And once you start taking cars out of personal ownership and out of their car parks, the numbers start escalating fast.

Zydervelt said for every Mevo car, between five and fifteen were taken off the network.

"Either members choose not to buy a car, they sell a car or they choose other options,” he said.

My 20-year-old green Honda Odyssey  - the rubbish bin with wheels - will fail to get a Warrant of Fitness some day soon and then I have a decision to make. Should I buy another car or should I just use ride sharing services? 

No Harley. No car. Nothing. Just three or four apps on my phone.

But we’re not quite there yet.

Mevo isn’t big enough to have cars in my suburb and we need some competition and scale. You really need enough cars in the fleet so people don’t have to walk more than five minutes to find one.

But Mevo isn’t the only electric car sharing service that has launched over the last year or so.

Kirsten Corson, chief executive of Yoogo, said they had more than 100 purely electric cars for sharing. Most of them were in Christchurch, but two were in Auckland.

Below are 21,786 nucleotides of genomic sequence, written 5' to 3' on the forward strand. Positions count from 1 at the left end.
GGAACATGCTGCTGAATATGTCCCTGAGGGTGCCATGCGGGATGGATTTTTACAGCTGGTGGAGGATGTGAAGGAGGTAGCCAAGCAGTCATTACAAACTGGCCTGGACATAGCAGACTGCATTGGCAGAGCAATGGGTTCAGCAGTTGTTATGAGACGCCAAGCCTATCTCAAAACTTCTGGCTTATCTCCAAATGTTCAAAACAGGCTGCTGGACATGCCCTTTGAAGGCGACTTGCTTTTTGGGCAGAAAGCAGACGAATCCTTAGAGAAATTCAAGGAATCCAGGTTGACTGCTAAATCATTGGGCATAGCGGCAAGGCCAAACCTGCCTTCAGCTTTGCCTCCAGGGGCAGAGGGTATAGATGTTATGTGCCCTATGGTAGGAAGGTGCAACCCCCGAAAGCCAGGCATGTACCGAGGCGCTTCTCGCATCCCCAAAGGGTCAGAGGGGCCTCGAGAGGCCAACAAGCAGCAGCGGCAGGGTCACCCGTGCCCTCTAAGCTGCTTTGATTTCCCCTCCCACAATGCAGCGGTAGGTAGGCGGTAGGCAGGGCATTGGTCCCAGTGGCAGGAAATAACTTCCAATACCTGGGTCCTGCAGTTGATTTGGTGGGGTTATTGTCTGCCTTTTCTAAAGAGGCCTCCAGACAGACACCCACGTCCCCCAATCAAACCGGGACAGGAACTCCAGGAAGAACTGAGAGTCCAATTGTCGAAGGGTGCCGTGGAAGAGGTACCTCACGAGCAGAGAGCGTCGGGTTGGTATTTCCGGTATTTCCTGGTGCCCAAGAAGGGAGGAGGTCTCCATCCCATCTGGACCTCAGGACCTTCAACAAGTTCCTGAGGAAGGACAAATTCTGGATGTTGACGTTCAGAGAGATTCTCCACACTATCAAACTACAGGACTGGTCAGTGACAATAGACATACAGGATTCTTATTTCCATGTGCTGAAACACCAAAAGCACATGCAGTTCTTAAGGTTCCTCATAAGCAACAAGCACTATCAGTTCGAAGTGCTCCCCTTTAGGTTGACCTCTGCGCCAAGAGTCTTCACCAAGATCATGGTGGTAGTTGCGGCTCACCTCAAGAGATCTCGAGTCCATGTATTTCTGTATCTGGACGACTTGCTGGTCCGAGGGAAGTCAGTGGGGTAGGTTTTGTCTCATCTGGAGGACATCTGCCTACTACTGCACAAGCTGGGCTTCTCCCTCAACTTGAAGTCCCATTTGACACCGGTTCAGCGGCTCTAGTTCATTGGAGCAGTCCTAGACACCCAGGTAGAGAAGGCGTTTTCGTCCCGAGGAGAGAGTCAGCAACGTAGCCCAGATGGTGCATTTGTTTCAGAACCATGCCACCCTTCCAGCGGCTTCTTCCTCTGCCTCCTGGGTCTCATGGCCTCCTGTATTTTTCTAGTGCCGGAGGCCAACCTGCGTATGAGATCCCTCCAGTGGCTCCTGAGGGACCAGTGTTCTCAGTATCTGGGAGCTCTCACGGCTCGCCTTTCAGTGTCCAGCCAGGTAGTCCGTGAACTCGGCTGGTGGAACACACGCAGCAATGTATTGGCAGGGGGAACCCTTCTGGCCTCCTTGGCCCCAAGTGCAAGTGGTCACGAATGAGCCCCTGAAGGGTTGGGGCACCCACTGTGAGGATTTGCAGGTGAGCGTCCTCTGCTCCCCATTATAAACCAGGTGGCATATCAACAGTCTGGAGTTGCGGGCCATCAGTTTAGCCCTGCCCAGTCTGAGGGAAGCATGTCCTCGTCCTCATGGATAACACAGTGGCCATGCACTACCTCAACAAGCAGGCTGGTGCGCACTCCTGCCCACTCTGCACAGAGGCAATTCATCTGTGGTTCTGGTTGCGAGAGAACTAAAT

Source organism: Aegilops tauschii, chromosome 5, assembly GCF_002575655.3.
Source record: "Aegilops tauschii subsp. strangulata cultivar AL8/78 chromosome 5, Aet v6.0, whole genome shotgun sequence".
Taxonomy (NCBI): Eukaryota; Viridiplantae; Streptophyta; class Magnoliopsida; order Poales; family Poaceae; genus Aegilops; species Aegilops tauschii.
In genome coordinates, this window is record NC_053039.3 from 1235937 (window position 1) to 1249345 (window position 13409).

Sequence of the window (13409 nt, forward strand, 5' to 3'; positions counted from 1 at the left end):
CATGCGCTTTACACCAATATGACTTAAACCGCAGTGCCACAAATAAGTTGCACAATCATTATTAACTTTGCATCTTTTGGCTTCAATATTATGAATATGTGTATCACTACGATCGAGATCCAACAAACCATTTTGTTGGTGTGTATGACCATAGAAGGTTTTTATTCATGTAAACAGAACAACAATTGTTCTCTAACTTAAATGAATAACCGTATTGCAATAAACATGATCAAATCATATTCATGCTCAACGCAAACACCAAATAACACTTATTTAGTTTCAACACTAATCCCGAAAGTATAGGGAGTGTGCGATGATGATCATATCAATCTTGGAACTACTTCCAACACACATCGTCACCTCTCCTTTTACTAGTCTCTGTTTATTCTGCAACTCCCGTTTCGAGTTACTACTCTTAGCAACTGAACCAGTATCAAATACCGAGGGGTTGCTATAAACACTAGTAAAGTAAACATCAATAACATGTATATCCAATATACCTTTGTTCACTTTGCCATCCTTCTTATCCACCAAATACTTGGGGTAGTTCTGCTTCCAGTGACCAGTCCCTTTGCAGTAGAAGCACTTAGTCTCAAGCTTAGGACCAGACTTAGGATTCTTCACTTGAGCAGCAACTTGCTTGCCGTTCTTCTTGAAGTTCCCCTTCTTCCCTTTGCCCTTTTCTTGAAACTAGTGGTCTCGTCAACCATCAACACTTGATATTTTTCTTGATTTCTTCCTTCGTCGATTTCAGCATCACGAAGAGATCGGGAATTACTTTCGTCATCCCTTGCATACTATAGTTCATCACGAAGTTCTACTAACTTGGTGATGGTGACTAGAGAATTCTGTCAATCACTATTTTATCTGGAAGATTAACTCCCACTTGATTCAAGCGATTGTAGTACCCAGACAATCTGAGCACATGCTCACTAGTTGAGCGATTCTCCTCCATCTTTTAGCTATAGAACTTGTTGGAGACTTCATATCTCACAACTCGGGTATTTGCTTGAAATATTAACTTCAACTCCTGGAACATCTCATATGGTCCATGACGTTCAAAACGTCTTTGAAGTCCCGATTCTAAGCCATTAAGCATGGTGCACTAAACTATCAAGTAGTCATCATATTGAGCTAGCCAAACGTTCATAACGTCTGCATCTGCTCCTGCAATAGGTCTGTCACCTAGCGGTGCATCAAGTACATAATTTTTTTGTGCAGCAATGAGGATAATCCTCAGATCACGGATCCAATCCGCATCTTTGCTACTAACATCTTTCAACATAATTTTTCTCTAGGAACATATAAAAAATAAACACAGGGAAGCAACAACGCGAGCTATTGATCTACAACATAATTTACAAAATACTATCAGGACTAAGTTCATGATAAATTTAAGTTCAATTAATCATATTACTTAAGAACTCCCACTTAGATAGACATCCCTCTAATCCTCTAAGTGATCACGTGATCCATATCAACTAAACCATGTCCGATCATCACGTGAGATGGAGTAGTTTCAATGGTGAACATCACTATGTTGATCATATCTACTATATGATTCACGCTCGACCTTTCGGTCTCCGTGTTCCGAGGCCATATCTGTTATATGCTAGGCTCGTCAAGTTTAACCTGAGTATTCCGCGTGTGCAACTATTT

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Photo: Supplied

She said we were in the infancy of the sharing economy but she predicted a change was coming.

Companies and government were leading the way. Both Mevo and Yoogo had corporates as members, some had sold their fleets and were car sharing instead.

City councils were particularly crucial. 

In Christchurch, the city council got rid of 55 cars from its own fleet and opted for Yoogo.

“That’s very bold from the city council," Corson said.